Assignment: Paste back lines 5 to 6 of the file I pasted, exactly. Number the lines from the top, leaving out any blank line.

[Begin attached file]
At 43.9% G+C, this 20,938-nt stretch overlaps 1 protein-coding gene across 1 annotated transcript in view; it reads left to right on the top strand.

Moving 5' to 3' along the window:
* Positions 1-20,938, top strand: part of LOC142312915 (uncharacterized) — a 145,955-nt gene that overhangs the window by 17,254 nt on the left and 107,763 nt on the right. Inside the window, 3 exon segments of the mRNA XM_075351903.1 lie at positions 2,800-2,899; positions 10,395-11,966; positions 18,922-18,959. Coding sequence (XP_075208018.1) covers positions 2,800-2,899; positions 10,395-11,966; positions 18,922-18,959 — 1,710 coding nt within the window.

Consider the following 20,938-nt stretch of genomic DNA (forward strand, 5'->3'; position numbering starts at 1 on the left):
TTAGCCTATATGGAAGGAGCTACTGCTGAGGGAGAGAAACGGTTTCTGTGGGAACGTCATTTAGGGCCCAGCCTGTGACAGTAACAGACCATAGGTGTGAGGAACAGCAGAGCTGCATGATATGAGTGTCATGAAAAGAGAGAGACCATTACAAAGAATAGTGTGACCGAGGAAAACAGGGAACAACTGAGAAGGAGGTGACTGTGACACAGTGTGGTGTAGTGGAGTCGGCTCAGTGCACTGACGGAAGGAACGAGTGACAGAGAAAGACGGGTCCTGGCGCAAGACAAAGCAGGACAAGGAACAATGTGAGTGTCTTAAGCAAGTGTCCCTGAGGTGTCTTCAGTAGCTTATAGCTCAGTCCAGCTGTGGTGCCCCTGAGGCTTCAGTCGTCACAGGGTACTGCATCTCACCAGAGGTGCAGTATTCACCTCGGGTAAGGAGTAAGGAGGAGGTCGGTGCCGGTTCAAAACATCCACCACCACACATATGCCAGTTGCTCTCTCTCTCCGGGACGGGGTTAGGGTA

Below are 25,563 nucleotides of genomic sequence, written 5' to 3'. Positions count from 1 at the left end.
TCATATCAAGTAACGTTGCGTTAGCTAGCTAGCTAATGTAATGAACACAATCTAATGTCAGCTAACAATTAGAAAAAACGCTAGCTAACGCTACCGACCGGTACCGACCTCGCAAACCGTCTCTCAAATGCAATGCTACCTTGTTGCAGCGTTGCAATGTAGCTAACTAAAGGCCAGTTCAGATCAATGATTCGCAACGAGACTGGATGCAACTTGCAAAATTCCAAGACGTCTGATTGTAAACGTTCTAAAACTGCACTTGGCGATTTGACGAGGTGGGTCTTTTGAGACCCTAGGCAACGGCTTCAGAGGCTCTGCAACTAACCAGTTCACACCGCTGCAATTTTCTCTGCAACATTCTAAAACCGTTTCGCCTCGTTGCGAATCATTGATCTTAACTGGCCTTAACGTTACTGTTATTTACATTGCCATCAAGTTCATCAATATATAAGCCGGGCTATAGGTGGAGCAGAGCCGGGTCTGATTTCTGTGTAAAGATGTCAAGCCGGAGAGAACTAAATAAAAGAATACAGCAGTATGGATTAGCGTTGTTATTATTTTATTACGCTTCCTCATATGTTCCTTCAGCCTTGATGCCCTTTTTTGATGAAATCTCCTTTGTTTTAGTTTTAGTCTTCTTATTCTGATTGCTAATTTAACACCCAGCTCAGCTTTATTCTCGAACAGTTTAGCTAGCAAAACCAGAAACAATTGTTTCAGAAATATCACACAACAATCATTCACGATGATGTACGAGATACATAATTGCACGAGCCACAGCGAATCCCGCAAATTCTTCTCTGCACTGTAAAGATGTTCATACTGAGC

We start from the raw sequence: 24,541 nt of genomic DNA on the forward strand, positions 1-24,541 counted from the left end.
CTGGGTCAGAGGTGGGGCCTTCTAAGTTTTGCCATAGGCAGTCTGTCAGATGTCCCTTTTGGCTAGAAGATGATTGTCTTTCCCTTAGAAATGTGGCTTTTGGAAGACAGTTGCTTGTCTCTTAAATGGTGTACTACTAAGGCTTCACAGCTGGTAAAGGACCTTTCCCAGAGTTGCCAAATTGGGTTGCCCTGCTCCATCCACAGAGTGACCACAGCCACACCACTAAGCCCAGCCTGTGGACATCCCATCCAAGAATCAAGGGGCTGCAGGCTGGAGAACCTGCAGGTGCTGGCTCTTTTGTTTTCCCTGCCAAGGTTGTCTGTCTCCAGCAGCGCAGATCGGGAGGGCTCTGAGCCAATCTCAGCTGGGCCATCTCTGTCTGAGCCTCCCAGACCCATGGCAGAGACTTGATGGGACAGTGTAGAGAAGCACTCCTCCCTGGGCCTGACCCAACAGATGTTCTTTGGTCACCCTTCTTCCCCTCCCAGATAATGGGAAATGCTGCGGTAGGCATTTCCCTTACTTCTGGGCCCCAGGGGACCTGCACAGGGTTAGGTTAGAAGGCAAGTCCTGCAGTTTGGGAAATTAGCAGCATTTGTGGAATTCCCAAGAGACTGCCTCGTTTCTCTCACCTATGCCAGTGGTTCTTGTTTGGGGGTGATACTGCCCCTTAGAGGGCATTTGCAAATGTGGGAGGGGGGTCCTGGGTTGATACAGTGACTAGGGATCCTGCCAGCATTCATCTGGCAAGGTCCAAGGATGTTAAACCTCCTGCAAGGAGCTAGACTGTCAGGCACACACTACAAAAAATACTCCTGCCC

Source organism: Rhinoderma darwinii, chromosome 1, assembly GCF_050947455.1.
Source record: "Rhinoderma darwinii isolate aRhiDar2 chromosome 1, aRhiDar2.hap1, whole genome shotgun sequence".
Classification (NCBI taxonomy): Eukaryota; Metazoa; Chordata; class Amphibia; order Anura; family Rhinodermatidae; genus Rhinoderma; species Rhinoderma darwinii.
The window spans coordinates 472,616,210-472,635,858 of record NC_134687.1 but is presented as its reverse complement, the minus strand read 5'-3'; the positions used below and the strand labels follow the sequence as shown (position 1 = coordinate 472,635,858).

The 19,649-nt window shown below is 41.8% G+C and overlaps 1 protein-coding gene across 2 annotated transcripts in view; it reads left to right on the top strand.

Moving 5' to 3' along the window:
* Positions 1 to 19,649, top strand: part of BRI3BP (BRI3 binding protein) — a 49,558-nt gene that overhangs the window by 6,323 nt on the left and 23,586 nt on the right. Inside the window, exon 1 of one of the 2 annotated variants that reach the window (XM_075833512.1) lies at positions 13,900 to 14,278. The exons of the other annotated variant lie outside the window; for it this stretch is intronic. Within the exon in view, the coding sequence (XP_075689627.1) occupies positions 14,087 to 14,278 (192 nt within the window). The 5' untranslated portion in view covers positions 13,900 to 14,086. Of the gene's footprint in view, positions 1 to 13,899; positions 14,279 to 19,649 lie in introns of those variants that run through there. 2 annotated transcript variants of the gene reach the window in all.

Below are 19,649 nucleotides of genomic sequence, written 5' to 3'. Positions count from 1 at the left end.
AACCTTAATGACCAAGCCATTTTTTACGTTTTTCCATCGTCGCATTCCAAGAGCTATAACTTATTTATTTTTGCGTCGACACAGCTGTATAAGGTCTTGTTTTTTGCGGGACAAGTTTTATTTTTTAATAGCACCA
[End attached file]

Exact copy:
TTAGCCTATATGGAAGGAGCTACTGCTGAGGGAGAGAAACGGTTTCTGTGGGAACGTCATTTAGGGCCCAGCCTGTGACAGTAACAGACCATAGGTGTGAGGAACAGCAGAGCTGCATGATATGAGTGTCATGAAAAGAGAGAGACCATTACAAAGAATAGTGTGACCGAGGAAAACAGGGAACAACTGAGAAGGAGGTGACTGTGACACAGTGTGGTGTAGTGGAGTCGGCTCAGTGCACTGACGGAAGGAACGAGTGACAGAGAAAGACGGGTCCTGGCGCAAGACAAAGCAGGACAAGGAACAATGTGAGTGTCTTAAGCAAGTGTCCCTGAGGTGTCTTCAGTAGCTTATAGCTCAGTCCAGCTGTGGTGCCCCTGAGGCTTCAGTCGTCACAGGGTACTGCATCTCACCAGAGGTGCAGTATTCACCTCGGGTAAGGAGTAAGGAGGAGGTCGGTGCCGGTTCAAAACATCCACCACCACACATATGCCAGTTGCTCTCTCTCTCCGGGACGGGGTTAGGGTA

Below are 25,563 nucleotides of genomic sequence, written 5' to 3'. Positions count from 1 at the left end.